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Have Report Cards Driven a Wedge Between Parents and Standards-based Grading?
Have Report Cards Driven a Wedge Between Parents and Standards-based Grading?

Overcoming obstacles when implementing standards-based grading

Keith Westman avatar
Written by Keith Westman
Updated over a week ago

As the school year begins, educators are reminded that parents have their own school experiences from which they draw upon as they send their children to school. They remember doing homework, sitting in the lunchroom, and how much fun they had on field trips.  

Like every industry, education has evolved over the years. But unlike other industries, the prior knowledge and experiences that parents have about schooling can present a challenge when it comes to schools being able to implement new and innovative ideas. People tend to fear what they don’t know or understand, esp when it concerns their children.

Let’s consider the report card, a part of the schooling process that parents certainly remember from their youth. To parents recalling their own K-12 experience, the report card was a document that schools would send home (at seemingly random times) reporting how well (or not well) they were doing in school at that point in time.

In the traditional grading environments that existed when today’s parents were school-age children, students were measured on points and percentages. Report cards fit that instructional method — they reported how students were doing at a given point in time using a letter or number grade.

The standards-based grading initiative has presented a challenge to school systems because this new way of assessing and monitoring student progress is not compatible with the traditional report card. In standards-based grading, students are evaluated based upon many assignments, assessments, and learning experiences around a learning standard that are given over a period of time. Instead of a letter grade or percentage judging student performance, for example, educators share where along a “mastering a skill” continuum.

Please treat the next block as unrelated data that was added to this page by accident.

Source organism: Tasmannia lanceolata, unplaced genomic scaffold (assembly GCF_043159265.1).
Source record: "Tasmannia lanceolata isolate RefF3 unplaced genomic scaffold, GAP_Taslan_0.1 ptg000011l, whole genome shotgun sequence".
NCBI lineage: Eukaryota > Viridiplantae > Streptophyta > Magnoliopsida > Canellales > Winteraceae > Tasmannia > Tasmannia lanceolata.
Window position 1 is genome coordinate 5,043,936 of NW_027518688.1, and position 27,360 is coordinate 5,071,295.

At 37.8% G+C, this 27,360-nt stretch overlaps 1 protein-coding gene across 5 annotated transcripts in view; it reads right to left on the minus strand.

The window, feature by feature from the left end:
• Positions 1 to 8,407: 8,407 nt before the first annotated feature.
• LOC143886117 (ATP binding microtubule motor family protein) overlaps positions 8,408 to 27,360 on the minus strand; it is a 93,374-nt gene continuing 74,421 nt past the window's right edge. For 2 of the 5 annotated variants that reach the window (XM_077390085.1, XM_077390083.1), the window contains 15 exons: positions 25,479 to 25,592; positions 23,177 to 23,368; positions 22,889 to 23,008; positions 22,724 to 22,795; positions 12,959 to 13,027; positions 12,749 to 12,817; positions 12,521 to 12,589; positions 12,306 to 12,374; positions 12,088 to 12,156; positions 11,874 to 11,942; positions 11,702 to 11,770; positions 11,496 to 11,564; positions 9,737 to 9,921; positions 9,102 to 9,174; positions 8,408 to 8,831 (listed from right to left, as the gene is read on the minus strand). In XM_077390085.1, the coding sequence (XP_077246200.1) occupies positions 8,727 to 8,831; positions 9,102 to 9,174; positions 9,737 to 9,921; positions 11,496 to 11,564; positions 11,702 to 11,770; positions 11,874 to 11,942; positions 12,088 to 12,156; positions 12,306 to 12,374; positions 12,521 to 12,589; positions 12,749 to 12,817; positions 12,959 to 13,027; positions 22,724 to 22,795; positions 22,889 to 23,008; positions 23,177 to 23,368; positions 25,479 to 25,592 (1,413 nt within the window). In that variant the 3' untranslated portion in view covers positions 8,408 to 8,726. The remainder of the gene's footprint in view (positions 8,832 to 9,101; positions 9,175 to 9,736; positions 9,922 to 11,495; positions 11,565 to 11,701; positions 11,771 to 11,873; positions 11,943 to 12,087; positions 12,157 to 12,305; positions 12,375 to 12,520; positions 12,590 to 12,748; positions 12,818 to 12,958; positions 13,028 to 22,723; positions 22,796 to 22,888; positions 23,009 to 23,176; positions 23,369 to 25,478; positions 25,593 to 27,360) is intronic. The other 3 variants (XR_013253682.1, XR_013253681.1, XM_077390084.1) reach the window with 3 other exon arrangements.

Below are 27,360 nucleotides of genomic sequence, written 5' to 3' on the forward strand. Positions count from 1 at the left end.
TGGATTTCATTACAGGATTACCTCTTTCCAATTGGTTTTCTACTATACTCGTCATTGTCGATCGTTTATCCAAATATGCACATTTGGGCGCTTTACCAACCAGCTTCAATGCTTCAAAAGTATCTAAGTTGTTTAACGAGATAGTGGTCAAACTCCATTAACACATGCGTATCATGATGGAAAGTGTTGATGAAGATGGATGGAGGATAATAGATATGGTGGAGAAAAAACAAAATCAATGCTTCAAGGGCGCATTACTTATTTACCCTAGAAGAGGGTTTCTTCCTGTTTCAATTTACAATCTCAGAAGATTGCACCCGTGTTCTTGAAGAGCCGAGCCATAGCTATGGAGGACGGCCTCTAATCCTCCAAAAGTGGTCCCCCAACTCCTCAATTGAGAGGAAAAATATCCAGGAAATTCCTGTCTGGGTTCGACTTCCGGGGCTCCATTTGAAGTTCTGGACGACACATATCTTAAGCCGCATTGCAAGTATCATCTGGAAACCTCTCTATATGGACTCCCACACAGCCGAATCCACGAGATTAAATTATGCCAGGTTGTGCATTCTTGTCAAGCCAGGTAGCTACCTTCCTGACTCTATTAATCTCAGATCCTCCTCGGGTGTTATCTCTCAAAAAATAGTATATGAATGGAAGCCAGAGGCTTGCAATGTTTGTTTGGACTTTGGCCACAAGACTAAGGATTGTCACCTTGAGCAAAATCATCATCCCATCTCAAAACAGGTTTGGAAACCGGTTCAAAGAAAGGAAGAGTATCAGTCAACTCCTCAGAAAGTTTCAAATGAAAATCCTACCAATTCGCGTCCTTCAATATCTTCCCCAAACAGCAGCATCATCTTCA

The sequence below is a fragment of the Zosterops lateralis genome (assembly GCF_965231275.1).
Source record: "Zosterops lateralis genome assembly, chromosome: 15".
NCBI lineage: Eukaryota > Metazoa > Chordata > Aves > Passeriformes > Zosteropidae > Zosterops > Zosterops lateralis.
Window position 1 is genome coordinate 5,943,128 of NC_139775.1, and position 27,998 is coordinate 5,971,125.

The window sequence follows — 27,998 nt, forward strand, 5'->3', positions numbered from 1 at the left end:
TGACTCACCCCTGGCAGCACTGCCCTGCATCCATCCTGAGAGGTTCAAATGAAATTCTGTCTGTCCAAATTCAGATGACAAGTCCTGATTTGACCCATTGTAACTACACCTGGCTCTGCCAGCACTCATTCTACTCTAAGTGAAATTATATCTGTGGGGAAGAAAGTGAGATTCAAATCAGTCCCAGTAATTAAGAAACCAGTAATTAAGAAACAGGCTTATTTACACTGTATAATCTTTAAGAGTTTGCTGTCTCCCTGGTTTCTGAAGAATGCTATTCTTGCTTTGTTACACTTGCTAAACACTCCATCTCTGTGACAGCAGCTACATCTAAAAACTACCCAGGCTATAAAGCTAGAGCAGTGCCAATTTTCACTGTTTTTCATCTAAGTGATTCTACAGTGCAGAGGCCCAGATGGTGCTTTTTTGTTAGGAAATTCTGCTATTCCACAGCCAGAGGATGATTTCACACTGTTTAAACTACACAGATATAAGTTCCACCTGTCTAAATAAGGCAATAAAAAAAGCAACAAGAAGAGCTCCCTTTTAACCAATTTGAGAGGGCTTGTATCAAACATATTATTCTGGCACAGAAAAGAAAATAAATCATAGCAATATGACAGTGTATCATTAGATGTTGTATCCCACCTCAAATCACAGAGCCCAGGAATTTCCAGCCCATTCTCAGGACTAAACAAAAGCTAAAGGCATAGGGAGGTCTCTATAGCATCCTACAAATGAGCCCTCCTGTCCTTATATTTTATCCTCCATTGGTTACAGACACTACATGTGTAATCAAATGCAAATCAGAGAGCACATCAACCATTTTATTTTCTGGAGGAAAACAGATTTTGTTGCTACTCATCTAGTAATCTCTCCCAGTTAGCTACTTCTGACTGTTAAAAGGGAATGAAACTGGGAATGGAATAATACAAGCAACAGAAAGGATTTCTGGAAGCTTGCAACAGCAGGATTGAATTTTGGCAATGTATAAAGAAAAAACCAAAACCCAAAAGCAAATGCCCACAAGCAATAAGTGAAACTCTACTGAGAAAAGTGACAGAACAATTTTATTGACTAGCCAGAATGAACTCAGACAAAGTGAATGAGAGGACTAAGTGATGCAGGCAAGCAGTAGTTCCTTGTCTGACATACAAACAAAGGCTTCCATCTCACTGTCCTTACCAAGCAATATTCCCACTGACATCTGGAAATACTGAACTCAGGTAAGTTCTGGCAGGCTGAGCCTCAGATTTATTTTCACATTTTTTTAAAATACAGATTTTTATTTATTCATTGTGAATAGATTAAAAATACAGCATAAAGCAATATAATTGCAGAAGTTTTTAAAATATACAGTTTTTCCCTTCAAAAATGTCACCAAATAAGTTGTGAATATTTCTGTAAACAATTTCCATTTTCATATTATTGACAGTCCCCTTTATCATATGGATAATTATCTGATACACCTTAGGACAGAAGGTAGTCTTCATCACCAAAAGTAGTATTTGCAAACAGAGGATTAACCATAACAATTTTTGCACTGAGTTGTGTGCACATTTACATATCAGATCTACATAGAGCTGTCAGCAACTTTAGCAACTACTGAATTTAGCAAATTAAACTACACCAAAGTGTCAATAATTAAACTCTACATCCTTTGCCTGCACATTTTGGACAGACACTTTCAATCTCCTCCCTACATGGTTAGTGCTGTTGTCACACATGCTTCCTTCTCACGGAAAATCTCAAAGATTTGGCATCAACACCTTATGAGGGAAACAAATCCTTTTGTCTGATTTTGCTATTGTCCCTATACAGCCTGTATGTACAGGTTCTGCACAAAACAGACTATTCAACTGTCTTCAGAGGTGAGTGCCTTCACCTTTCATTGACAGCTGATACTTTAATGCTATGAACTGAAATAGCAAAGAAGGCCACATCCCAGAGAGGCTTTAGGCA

So if the traditional report card is insufficient in standards-based learning settings, how can we report student progress in a way that allows parents to embrace the initiative instead of pushing back on it because they don’t understand it?

At Otus, we believe a key to the successful implementation of standards-based grading is frequent parent communication. Otus is very proud to announce two features that we believe both allow school systems to implement standards-based grading with fidelity and provide parents with both traditional and new ways to understand student progress in a standards-based setting.

A Redesigned Paper Report Card

We have designed a paper report card to meet the needs of educators while also being understandable for parents who are new to standards-based grading. Traditional student information systems (SISs) typically generate report cards using a numerical value. This requires educators to convert standards performance to a number (i.e. Mastery is a 4/4, Not at Mastery is 1/4). This type of conversion contradicts standards-based learning because time is not a  consideration in the grade — the grade is simply driven by a mathematical equation. It says, “you must know this skill by now” instead of, “this is your current level of mastery”.

Our paper report card uses the school’s specific mastery terms and allows for multiple grading scales for different grade levels. Administrators can also choose how to display the mastery level to parents (Mean, Mode, Highest, Most Recent, Decaying Average) and the specific standards that they want to be shown on the paper report card.

Finally, if a school is in a blended setting (wishing to report both points and mastery levels) our report card can communicate both types to families on one report. View a 60-second video on our report card builder.

An Interactive Gradebook

Parents are able to access student scores on specific formative and summative assessments by accessing our interactive standards-based gradebook. This allows parents to view student progress over time, drill into any formative assessment, and keep the standards-based terminology part of the regular communication between home and school. View a brief video of how a parent can access the interactive report card here.

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